Sky Sports' Johnny Phillips: Seagulls proving a hit on and off the pitch
It was nourishing for the soul to spend time in Brighton this week in the lead up to Wolves’ visit in the Premier League tomorrow afternoon.
Brighton & Hove Albion have been supporting the Shop Small campaign led by the club’s stadium sponsor, Amex. Supporters are being encouraged to use local independent stores this weekend instead of the larger commercial retail outlets.
There couldn’t be a better city to trumpet the cause of local independents. Brighton has long thrived and stood out as a city by doing things its own way, with a bustling community of independent stores.
A visit to this particular part of the south coast is always an enjoyable one, and visiting fans regularly make a weekend of a trip down here.
Striker Neal Maupay and midfielder Pascal Gross gave up an afternoon to visit the seafront coffee shop, Lazy Fin.
The pair were engaging company, chatting about life on the south coast.
Maupay is a fascinating individual. The Frenchman can be seen preparing for games by reading a book in the dressing room.
It is hardly a sedate environment to immerse yourself in literature, with music usually blasting out at considerable decibels, but Maupay says it helps him zone out from any external distractions. For what it is worth, he is currently reading Roger Federer’s autobiography.
Manager Graham Potter is at the start of a project on the south coast. He has changed the playing style completely since taking over from Chris Hughton.
The Seagulls are usually a great watch and it will be interesting to see how well they get on against Wolves. Like Nuno’s side, they play three at the back. Adam Webster has been particularly impressive in a defensive three, stepping up a level well since his summer move from Bristol City. This column is being penned before their fixture at Arsenal but regardless of that outcome, Potter’s side have perhaps not earned the points their football deserves.
Maupay, who netted the winning goal against Arsenal on Thursday night, is another of the new recruits, having arrived from Brentford, and he has quickly grasped the important role the club plays in the community.
Shop Small is just one of many worthwhile initiatives the club engage in over a season, with regular beach cleans and school visits marked on the calendar.
The football club has come through some real hardships to get where it is and it is great to see the community seeing the benefit of that.
Like Wolves, they have a fanbase thankful for their place in the Premier League. It is little more than two decades since the Seagulls were left homeless and penniless, but those who lived through it will never forget.
When the club’s former owner Bill Archer sold the Goldstone Ground to a property developer with no new home to move in to, fans were rightly angered and upset.
On 26 April, 1997, the Goldstone Ground closed its doors for the final time. Soon after, an ugly retail park went up where once stood a much-loved football ground.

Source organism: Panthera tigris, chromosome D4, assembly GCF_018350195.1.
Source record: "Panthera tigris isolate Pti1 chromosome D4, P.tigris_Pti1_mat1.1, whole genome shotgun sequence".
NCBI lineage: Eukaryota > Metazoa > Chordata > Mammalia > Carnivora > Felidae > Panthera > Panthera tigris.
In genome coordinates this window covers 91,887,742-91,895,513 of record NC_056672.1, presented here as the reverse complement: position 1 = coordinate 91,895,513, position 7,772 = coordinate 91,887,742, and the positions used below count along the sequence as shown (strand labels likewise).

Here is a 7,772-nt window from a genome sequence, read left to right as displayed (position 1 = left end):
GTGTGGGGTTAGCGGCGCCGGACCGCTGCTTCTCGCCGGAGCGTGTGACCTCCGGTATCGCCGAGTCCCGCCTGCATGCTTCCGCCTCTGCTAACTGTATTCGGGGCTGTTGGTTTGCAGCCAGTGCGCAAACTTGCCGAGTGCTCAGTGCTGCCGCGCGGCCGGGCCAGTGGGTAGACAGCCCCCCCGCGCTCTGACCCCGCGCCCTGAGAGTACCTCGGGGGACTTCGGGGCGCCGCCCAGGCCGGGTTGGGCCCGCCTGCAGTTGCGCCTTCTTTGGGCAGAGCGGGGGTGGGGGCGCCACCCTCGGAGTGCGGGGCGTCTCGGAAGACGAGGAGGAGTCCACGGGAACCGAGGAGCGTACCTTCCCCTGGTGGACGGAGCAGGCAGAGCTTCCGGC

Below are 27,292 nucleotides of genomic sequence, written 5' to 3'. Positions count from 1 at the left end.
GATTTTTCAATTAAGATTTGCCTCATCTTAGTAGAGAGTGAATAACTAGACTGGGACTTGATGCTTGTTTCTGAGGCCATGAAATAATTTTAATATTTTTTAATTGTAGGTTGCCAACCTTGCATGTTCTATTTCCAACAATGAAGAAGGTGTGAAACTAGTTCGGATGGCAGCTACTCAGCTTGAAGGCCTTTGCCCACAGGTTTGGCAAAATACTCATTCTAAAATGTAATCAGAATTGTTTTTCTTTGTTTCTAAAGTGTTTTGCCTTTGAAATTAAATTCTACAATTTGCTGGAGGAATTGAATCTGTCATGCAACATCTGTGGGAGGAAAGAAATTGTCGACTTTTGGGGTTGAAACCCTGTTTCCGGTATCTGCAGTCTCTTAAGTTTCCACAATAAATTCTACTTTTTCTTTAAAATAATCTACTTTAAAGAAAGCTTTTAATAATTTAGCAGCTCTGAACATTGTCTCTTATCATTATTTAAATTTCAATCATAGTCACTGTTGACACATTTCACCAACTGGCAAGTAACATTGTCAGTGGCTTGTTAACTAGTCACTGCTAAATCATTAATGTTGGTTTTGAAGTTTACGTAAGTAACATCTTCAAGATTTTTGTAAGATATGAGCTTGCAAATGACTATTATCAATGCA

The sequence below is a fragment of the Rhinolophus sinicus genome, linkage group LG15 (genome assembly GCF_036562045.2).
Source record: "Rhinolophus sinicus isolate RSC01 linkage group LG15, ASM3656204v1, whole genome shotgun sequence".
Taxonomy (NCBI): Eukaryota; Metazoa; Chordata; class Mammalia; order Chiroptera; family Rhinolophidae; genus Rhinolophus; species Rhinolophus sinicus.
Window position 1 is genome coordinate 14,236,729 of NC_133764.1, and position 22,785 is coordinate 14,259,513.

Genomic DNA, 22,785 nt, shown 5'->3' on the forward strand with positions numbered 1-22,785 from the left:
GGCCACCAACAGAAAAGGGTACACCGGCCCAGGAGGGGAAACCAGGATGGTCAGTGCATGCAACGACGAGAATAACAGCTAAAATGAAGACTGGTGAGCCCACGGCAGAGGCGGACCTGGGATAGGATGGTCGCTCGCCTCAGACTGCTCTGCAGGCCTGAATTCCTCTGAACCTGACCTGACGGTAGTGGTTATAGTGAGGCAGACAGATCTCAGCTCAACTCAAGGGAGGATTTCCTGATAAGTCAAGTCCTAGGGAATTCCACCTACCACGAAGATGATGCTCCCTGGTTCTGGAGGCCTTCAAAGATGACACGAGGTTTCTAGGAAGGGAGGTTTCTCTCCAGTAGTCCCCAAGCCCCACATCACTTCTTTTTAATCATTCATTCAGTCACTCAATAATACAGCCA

A ground share with Gillingham was agreed and supporters spent two seasons making a 140-mile round trip to see their team play ‘home’ matches.
It was deeply unsatisfactory, but at least the club was in good hands now. Lifelong supporter Dick Knight and his consortium came to the rescue and brought Brighton back to the city.
The Withdean Stadium is an athletics venue, but between 1999 and 2011 it played host to Brighton’s home games. In fact, they rarely played their first game of a season at home because the temporary seating was never installed in time, having always been used at golf’s Open Championship a couple of weeks before each season kicked off.
Martin Perry, Brighton’s executive director and part of the Knight consortium, once told me how they had to make do and mend down the years with some enterprising thinking. “When we left the Goldstone Ground we literally had nothing,” he said. “We didn’t even know then where we were going to play the next August.
“After Gillingham, we came back to Brighton and I remember having to bring the printer in on a match day to Withdean and we used to print the tickets. But the printing machine was really temperamental, so we had to use a hairdryer to try and warm it up.”
Now Perry can look out across the magnificent Amex Stadium at the foot of the South Downs and enjoy the club’s place in the Premier League.
Albion In The Community (AITC), the club’s charitable foundation, reaches far and wide and has become a valuable institution, particularly now the team is in the Premier League.
A revealing report, commissioned by Brighton & Hove Albion, by experts at Marshal Regen Ltd and the University of Chichester has shown AITC’s work across Sussex is having a positive impact on the local community worth more than £28million a year.
AITC invests around £3million a year delivering its 60 local projects. The charity uses the popularity of football to engage more than 43,000 people in its work each year, focusing largely on getting people active, helping people lead healthier lives, and raising aspirations and academic achievement.
Estimates of its impact are based on calculating the knock-on effect of AITC’s work, and the £28million annual figure represents the minimum impact, given that many of the benefits created by AITC are long-term and may only become fully apparent many years later.
Brighton & Hove Albion’s rise from the ashes has certainly been one of football’s happier tales.